You have just returned from two week’s annual leave. During your regular weekly meeting with the
manager, they inform you that a porter has been hurt while you were on leave. While moving a piano
at a client’s house, the porter sustained a fractured ankle and has just been discharged from a stay in
hospital following surgery. The porter will be off work for several months. It is probable that there will
be enforcement action because of this accident. The manager tells you that they believe the young,
inexperienced porter was “messing around” as there are records describing the porter’s involvement
in previous near miss incidents. You are asked to carry out an investigation into the accident and
provide a report to ensure that lessons can be learned, and similar accidents can be avoided in
future. This will be the second accident in the last 3 months. The earlier accident was where a driver broke their wrist assisting a young porter with a heavy item of furniture, that resulted in an
improvement notice being issued. The injured driver also pursued a civil claim.
You speak to the relevant driver about the latest accident, and they maintain the young porter was
acting responsibly at the time. The driver explained that access to the client’s house was limited,
with a long, gravelled driveway that was too narrow for the large removal vehicle to negotiate. As a
result, items needed to be carried a significant distance along the drive to where the removal vehicle
was parked. Due to the gravelled driveway, the workers were unable to use a trolley to move the
large piano, and as a result it was a long and difficult job to carry it to the removal vehicle. The driver
felt that the job needed to be done differently, including more workers being allocated to this task.
However, when they had phoned the office to express their concerns, the manager told them to do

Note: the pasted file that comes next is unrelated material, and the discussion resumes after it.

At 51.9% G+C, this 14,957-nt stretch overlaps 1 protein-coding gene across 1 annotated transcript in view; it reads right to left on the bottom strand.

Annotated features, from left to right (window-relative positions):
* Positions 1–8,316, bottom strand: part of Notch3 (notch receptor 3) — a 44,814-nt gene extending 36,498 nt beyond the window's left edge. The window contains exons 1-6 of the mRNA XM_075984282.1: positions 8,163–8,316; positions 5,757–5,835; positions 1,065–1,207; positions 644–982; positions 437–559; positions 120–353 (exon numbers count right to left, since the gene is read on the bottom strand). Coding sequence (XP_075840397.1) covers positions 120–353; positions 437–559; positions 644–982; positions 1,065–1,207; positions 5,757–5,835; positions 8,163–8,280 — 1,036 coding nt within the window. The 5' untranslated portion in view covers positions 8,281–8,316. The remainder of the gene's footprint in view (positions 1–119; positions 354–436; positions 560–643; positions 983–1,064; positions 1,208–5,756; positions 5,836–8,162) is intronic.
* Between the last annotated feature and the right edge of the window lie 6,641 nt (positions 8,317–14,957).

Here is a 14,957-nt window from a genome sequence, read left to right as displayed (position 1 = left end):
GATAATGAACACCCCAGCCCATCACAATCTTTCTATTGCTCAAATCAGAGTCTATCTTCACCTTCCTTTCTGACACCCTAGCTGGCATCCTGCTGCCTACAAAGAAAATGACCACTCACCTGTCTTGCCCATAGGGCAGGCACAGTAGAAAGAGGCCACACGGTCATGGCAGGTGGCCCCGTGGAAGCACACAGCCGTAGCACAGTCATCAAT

their best, as no one else was available to at that time. As a result, the workers felt pressurised
to continue with the task. They had managed to get the piano to the end of the drive when the porter
collapsed in pain. The driver used their personal mobile phone to call for an ambulance and the
porter was admitted to hospital. On informing the office of the accident, a second work crew were
redirected to the house to complete the removal.
The driver is quite angry about the accident. They tell you that they see frequent examples of where
management seem more concerned about getting the job done than they are with workers’ health
and safety. The driver has previously complained about not enough people being allocated to large
or difficult jobs. They do not think that management fully appreciate the difficulties workers
experience. They also believe that management have never actually carried out a removal and they
do not consult sufficiently with workers about jobs.
As part of your investigation, you analyse both the generic risk assessment and the safe system of
work for removals on domestic premises. You notice that both documents were produced five years
ago. You advise the manager that these documents need reviewing as a matter of urgency. The
manager asks for your assistance in reviewing these documents.
You also take the opportunity to bring to the manager’s attention the importance of prioritising health
and safety. You highlight the worrying trend of increased lost time of workers, an increase in recent
accidents, and the fact that subsequent investigations incur greater cost to the company, especially
as another civil claim is expected due to the latest accident.

Comment on the company’s health and safety morals.

Note: You should support your answer, where applicable, using relevant information from the scenario.